Back when she was 2 years old, Hazel was diagnosed for the first time with stage 3 neuroblastoma, after a tumor the size of a small melon was found in her belly.
Over 18 grueling months, Hazel endured chemotherapy and radiation, underwent a major surgery, nearly died after a difficult bone marrow transplant and received six months of a certain immunotherapy treatment, called unituxin, which was funded in part by St. Baldrick’s.
This was the protocol that experts had crafted to beat her neuroblastoma. The protocol worked. After finishing treatment and thanks to research, Hazel showed no evidence of disease. The sweet girl with a love for tea parties stayed that way for two and a half years.
Lauren holds Hazel to comfort her as a nurse inserts a needle into Hazel’s port to give her chemotherapy.
“There was a protocol and there was a lot we could cling to and then the thing we had been told even by doctors was, ‘Let’s hope she doesn’t relapse. Let’s hope that we’ve got it and we never have to see this again,’” Aaron said. “And then hearing that she did relapse, it just shattered the trajectory of our life at that point. It really shifted it.”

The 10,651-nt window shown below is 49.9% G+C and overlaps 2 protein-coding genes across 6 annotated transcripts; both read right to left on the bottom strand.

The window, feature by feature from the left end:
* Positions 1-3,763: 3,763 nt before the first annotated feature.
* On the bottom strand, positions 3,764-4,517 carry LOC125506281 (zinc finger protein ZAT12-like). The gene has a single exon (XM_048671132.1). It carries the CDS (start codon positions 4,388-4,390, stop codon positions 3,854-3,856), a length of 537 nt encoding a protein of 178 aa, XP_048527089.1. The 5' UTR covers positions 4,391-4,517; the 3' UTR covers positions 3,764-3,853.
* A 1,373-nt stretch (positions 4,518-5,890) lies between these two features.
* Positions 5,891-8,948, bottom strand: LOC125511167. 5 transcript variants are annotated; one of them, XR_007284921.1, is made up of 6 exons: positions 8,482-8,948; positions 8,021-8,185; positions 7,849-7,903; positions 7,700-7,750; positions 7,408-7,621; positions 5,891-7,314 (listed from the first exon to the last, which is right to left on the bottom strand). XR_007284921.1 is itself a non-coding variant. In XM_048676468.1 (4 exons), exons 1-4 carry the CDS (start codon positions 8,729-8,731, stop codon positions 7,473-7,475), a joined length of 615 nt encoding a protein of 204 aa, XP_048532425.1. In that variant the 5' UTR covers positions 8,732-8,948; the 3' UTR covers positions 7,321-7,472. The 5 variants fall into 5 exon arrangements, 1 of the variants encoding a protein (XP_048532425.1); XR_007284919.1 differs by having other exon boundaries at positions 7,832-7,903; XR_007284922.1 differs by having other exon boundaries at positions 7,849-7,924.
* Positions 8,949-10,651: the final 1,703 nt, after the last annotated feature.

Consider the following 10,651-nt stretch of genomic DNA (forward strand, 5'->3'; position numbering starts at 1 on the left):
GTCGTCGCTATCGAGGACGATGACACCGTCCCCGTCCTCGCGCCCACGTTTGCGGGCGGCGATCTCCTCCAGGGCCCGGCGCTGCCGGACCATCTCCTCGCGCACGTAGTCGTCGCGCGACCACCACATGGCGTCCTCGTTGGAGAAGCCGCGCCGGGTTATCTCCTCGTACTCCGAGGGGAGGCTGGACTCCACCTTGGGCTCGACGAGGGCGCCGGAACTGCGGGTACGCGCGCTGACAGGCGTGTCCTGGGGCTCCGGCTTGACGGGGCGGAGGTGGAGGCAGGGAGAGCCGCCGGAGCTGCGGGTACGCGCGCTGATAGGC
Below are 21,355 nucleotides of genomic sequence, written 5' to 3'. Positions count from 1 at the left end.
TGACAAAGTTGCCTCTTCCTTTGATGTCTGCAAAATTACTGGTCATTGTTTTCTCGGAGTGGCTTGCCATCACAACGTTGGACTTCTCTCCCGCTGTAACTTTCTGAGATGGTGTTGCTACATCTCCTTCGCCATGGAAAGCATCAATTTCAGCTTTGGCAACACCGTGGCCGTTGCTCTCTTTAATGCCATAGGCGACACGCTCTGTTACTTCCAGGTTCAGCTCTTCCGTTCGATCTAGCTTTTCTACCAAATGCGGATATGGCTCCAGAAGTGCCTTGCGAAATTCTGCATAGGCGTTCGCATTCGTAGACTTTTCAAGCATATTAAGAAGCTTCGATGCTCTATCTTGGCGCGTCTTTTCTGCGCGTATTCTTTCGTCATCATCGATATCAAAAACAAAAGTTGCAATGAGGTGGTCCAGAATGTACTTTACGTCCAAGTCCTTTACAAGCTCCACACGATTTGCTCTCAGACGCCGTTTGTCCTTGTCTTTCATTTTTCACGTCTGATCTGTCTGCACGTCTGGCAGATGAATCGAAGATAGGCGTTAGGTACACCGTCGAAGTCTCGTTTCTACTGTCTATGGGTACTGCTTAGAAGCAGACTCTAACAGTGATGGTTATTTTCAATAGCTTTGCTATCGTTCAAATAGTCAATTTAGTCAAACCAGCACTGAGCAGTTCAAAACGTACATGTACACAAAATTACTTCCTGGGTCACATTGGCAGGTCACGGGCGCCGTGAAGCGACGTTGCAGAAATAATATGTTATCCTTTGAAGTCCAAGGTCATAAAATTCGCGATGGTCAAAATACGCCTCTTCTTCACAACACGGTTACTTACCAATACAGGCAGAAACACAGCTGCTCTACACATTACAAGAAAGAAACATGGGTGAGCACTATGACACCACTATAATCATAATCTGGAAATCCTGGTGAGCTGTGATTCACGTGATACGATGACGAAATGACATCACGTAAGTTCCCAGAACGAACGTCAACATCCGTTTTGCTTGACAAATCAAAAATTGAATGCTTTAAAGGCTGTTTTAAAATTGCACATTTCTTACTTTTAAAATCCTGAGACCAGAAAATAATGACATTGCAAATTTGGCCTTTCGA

Hazel greeted the news with a lot of questions and some anxiety – she’s never been a fan of getting needle pokes, which happens a lot when you’re a kid with cancer – but more than that, she was excited. She loved the hospital, with its playroom and friendly people. For this little girl, the hospital was home.
And that’s the first place they went.
“We got in with the doctor and the discussion that was had was basically that we will throw anything and everything we have at it until we find something that works,” Lauren said. “Something the doctor had said was, she’s got a specific lock that we’ve got to find the right key for and we have a huge bag of keys.”
So, the doctors started turning keys – with a little help from Hazel’s own genes. Lauren had asked for genetic testing to be done on her daughter. That testing allowed the doctors to discard therapies they knew wouldn’t work and opt for more promising options.
Wearing a tiara and surrounded by toys, Hazel rests in the hospital during treatment for relapsed neuroblastoma.
One of those options was a targeted therapy developed by childhood cancer researchers that specifically worked on a mutation in Hazel’s tumor called an ALK mutation.